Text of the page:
Not long after an updated Tesla Semi prototype was sighted charging in the Gigafactory Nevada complex, the Class 8 all-electric hauler was spotted alongside the battery factory’s regular fleet of trucks. This suggests that Tesla’s testing of the updated Semi is still ongoing, and it is already putting its new prototypes to work.
The new images of the updated Tesla Semi prototype were shared on Twitter by electric vehicle market watcher @sawyermerritt, who noted that the Class 8 truck was offloading a trailer when it was photographed and captured on video. Considering that the Semi was pulling a trailer itself, and since it was sighted alongside other regular trucks in Giga Nevada, it appears that the vehicle was being tested by Tesla in real-world conditions.
Following the Semi’s initial unveiling back in late 2017, CEO Elon Musk noted that the first company which would be using the all-electric truck would be Tesla itself. The company started testing the first prototypes of the Semi for actual transport runs between the Fremont Factory and Gigafactory Nevada on March 2018, and during this time, sightings of the Class 8 vehicle started gaining ground on social media. As the Semi’s release saw delays, however, the sightings of the truck traveling between Tesla’s two main US facilities declined.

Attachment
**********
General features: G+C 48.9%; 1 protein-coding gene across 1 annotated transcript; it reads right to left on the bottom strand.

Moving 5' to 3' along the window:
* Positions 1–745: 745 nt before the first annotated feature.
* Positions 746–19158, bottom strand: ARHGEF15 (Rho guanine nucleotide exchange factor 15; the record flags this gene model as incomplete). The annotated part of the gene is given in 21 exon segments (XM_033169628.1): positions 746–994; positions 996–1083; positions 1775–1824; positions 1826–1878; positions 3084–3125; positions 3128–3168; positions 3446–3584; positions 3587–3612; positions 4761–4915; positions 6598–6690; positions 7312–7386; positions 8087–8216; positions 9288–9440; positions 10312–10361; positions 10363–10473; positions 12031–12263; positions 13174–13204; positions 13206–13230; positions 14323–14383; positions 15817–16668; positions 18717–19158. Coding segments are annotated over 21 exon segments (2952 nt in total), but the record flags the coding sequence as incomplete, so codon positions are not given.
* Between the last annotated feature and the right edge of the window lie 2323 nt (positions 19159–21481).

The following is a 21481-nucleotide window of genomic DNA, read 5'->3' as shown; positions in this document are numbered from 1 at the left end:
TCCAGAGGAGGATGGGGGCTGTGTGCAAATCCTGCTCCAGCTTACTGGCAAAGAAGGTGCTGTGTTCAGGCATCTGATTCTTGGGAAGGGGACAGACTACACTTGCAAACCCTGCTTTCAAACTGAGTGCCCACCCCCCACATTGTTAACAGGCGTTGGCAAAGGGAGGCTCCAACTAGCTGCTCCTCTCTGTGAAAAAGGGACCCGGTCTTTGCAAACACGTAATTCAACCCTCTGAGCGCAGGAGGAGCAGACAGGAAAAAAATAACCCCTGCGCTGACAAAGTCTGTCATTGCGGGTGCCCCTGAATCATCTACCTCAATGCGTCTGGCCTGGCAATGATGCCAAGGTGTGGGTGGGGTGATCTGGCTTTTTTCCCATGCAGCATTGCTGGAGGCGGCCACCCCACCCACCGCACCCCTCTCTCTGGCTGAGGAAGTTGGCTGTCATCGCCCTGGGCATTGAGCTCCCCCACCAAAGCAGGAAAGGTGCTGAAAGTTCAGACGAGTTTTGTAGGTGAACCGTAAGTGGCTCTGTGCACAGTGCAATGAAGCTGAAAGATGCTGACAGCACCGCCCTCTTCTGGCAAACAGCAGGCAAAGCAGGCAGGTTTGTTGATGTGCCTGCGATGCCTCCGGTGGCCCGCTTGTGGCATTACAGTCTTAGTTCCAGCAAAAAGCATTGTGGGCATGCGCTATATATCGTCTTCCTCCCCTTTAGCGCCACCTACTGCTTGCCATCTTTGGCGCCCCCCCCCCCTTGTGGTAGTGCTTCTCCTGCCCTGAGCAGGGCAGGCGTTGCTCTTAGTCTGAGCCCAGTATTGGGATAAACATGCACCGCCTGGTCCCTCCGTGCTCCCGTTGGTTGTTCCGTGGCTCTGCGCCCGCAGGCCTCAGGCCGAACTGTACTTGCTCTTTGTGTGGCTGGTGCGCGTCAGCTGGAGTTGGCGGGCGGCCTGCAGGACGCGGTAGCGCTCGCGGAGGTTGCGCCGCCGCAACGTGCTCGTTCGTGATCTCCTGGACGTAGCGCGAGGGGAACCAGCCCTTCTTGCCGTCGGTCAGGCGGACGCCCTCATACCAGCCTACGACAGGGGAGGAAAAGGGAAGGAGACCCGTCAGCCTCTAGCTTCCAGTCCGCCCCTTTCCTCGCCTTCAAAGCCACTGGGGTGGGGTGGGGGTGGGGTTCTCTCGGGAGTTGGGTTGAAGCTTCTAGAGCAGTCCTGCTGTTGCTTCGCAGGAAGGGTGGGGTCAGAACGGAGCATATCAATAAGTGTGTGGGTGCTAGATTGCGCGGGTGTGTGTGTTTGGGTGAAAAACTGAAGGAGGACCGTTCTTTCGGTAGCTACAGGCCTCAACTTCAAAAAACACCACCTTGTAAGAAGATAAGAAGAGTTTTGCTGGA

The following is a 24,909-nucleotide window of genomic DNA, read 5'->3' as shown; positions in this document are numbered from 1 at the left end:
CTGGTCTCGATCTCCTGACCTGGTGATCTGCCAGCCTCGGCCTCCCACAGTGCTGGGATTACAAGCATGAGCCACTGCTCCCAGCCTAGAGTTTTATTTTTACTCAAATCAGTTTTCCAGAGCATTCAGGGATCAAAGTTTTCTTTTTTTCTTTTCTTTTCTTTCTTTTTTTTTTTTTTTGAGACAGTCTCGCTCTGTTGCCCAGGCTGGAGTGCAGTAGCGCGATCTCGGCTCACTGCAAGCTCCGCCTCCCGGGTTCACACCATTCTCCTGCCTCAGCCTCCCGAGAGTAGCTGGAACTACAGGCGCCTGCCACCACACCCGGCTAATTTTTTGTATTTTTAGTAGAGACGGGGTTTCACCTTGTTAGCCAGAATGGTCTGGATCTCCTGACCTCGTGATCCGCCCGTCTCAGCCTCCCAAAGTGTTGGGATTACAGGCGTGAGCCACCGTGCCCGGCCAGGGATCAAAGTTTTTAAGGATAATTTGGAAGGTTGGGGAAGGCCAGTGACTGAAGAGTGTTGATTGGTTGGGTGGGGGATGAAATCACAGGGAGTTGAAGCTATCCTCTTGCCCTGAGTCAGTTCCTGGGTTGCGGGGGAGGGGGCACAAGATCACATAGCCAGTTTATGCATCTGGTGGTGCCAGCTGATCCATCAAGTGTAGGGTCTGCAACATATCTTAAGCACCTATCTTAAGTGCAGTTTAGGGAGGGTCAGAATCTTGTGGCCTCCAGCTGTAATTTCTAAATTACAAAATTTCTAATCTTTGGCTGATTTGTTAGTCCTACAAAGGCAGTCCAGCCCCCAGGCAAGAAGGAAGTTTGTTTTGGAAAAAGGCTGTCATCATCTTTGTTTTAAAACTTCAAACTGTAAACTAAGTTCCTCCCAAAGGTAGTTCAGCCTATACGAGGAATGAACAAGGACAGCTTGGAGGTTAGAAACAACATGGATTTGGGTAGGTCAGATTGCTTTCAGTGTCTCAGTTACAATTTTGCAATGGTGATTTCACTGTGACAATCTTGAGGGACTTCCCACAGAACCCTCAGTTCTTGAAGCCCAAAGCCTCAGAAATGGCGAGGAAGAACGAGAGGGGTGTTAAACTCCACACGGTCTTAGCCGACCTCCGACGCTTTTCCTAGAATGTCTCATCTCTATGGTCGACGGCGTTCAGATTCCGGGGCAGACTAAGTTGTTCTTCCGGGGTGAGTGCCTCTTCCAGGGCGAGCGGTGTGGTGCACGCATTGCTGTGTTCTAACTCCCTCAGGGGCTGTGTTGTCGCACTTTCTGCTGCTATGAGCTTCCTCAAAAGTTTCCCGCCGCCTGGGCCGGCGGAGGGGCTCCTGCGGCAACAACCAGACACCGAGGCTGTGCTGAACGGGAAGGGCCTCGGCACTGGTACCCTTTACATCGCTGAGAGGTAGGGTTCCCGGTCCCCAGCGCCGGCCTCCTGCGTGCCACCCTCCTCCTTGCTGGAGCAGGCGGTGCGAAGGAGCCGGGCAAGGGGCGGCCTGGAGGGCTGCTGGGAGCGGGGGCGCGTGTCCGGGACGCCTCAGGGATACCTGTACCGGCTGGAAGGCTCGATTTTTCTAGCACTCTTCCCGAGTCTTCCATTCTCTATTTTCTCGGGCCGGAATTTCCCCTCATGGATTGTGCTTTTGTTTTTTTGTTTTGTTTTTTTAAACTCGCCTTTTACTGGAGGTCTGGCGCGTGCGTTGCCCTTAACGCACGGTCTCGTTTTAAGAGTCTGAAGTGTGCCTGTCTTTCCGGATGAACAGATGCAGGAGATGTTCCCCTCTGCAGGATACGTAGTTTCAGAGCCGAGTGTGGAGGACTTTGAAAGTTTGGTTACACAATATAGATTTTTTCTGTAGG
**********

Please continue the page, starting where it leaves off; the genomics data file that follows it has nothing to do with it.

That is, at least, until this year, when Tesla came out with an updated prototype of the Semi, complete with new windows, a redesigned door handle, and newly-designed taillights. Several units of the updated Tesla Semi prototypes have been spotted on US roads over the past months, with some even looking like they came from extreme weather testing. Despite this, Elon Musk has remained pretty conservative with the Semi’s release, noting that the Class 8 vehicle would probably see meaningful mass production around 2023.
Regardless of Elon Musk’s conservative estimates, the development of the Semi seems to be moving forward at a steady pace. Earlier this month, PepsiCo CEO Ramon Laguarta remarked that his company is looking forward to taking deliveries of their first Tesla Semis this quarter. This may seem surprising, but PepsiCo did note earlier this year that it was expecting about 15 Tesla Semi units to be delivered by the end of 2021. This small number seems quite feasible for Tesla, especially if PepsiCo is willing to help the company refine and test the vehicle in real-world conditions.
The buildout of a Megacharger at the Giga Nevada site is also a substantial step in the Semi’s development. Megachargers are key to making the Semi competitive against fossil fuel-powered trucks, and over the past few years, there have been relatively few reports of Tesla building any of the Class 8 vehicle’s charging stations. This changed this year, as Tesla started work on its first Megachargers at Gigafactory Nevada.